Streams Outside of Yellowstone National Park
|.............................Fly Fishing Yellowstone National Park
Fly Fishing the Big Horn River
The Big Horn River is a long way from Yellowstone National Park even though it is in
Montana. It flows through an area of the county where, driving down the interstate, you
would think a river didn't exist, much less a river that was full of large trout.
Up until about five or six years ago, anyone that had fished the Big Horn River
Tailwater, would have put it at the top of their list of the best tailwater streams in the
United States. Then the drought begin to affect the Big Horn along with most of the
other rivers in the Northwest. It didn't take but a year for the lack of snow in the
mountains to result in low water in the Big Horn River. That had a very quick affect on
the trout and the fishing declined. During that time, the local outfitters and fly shops
were quick to tell you that even though the fishing was not up to par with what it was
before the drought, it was still at least as good or better than any other trout stream in
the West. They were probably right, because before the drought period I am referring
to, the Big Horn tailwater had a huge number of brown and rainbow trout. The low water
period didn't last long and for the past two or three years, the Big Horn has made a
speedy recovery and is very close to providing the fabulous fishing it had for a long
Angie and I didn't fish the Big Horn but one time before the fishing begin to decline. For
some reason, we put it off behind a list of many other streams in the West and the East.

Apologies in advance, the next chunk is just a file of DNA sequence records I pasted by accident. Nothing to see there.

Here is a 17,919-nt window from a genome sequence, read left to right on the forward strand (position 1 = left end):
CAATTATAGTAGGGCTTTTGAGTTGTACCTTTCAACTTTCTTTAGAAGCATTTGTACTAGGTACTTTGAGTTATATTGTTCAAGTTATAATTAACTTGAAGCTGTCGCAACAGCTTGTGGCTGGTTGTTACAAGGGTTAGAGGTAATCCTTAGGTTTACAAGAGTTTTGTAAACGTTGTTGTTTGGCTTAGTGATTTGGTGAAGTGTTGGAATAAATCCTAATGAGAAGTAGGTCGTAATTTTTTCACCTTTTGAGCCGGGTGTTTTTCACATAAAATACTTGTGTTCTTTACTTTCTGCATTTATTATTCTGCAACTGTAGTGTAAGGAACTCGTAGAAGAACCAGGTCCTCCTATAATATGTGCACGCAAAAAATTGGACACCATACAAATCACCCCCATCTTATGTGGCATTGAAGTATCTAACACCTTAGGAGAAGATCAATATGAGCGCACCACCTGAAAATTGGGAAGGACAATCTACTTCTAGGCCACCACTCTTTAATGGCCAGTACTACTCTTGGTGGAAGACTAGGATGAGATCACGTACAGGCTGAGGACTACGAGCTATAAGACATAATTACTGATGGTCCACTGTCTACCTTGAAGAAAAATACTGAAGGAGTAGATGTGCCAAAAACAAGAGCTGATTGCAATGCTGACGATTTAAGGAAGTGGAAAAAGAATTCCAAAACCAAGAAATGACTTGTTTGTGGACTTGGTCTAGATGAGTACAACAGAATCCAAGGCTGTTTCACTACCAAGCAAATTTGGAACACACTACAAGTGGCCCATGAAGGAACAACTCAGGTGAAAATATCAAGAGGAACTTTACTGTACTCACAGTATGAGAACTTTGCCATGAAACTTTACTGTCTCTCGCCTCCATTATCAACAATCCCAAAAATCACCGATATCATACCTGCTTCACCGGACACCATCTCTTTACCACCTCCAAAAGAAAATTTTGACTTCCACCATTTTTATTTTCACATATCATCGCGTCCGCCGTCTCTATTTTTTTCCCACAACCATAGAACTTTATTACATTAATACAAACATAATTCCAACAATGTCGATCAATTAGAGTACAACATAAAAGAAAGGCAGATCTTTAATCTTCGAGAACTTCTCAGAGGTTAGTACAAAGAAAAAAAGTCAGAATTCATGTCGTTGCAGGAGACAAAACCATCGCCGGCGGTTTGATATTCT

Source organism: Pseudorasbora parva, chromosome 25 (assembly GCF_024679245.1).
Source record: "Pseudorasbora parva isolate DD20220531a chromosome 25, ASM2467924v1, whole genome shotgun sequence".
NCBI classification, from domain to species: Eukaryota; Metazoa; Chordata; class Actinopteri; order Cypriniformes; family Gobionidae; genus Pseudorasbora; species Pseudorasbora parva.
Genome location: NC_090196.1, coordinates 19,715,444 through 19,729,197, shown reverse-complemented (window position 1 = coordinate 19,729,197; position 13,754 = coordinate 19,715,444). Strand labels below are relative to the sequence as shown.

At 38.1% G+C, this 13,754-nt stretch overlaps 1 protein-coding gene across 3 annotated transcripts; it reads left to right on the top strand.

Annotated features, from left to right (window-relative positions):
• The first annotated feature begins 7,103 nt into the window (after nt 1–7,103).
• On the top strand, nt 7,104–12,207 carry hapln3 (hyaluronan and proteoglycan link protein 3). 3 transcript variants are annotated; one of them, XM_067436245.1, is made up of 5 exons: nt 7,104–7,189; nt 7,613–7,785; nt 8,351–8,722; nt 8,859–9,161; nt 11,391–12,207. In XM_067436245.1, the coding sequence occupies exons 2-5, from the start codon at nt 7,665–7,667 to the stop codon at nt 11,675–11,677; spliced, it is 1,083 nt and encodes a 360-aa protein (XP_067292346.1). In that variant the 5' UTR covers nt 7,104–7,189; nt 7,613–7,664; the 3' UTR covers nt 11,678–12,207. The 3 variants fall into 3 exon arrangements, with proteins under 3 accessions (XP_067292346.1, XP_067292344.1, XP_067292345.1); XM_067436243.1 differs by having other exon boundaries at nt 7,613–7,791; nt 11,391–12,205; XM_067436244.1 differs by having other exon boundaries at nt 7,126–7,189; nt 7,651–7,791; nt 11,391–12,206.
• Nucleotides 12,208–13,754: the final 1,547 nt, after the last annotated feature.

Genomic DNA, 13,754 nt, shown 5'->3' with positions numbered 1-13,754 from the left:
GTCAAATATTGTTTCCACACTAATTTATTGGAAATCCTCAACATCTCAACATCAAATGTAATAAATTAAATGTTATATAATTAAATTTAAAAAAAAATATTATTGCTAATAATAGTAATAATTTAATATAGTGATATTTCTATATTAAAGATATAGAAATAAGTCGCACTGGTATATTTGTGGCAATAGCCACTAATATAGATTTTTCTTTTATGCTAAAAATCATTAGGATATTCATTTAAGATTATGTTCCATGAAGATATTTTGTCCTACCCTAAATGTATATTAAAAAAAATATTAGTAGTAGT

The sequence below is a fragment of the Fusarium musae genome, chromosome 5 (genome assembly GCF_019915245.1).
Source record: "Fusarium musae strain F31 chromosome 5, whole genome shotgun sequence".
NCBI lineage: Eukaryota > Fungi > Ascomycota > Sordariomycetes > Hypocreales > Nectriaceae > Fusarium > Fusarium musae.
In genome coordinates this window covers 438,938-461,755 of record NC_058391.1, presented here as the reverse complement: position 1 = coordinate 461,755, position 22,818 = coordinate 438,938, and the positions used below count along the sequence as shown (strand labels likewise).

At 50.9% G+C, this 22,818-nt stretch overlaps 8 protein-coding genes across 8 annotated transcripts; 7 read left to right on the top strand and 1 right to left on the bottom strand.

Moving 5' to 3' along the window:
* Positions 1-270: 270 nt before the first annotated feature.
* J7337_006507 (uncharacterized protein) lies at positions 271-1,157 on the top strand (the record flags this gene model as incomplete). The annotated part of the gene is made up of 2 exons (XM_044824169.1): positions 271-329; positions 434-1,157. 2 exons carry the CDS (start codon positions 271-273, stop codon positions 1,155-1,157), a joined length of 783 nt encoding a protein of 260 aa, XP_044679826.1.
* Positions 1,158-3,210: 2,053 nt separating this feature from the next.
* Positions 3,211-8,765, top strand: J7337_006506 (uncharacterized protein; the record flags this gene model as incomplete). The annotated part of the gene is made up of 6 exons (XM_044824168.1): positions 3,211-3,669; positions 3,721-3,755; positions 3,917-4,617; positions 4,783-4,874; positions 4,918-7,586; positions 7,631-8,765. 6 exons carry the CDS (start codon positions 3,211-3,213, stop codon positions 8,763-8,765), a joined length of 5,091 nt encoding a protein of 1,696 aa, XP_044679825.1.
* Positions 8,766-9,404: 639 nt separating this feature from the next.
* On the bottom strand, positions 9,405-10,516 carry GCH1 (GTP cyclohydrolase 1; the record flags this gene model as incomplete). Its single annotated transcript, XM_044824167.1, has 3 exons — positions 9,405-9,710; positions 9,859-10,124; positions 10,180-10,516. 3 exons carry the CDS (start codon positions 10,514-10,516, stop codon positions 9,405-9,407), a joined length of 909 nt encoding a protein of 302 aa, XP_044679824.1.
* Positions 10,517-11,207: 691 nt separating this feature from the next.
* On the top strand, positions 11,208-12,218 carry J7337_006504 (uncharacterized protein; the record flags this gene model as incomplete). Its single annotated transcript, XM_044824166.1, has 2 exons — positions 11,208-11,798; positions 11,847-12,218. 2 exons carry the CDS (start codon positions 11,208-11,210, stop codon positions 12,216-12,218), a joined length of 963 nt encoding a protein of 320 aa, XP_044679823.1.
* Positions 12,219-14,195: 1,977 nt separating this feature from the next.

We barely made it to the river before the fishing declined from where it had peaked for
several years. The fishing was fantastic. We only fished the Big Horn one day on our
way back East, and only one at a time as we usually do. We fished from the banks and
waded the river in a few places and still was able to catch several nice rainbows and
browns including one brown reaching close to 18 inches.
The next time we fished the river, we managed to catch only one small brown trout not
far below the dam. We didn't drift the river as we planned to because of the reports of
slow fishing. That may have been a mistake. I think everyone's expectations of the Big
Horn was just set too high. When the fishing slacked off during the low water period,
from being tremendous to closer to normal for other great rivers in Montana, the reports
made the situation worse than it actually was.
We fished the river again, year before last. That was our third trip to the Big Horn.
Again, we were able to catch several nice trout by wading. We will be there again this
year (if the good Lord is willing) and this time we will fish the river the best way to fish it -
from a drift boat. I wish I could provide a lot of information on how-to fish the Big Horn. I
also wish we had looked at more samples of the aquatic insects in the river but we have
little to offer in that respect. All I can say is that based on the snowfall the West is
getting now, you may want to put the Big Horn on your list to places to go this year.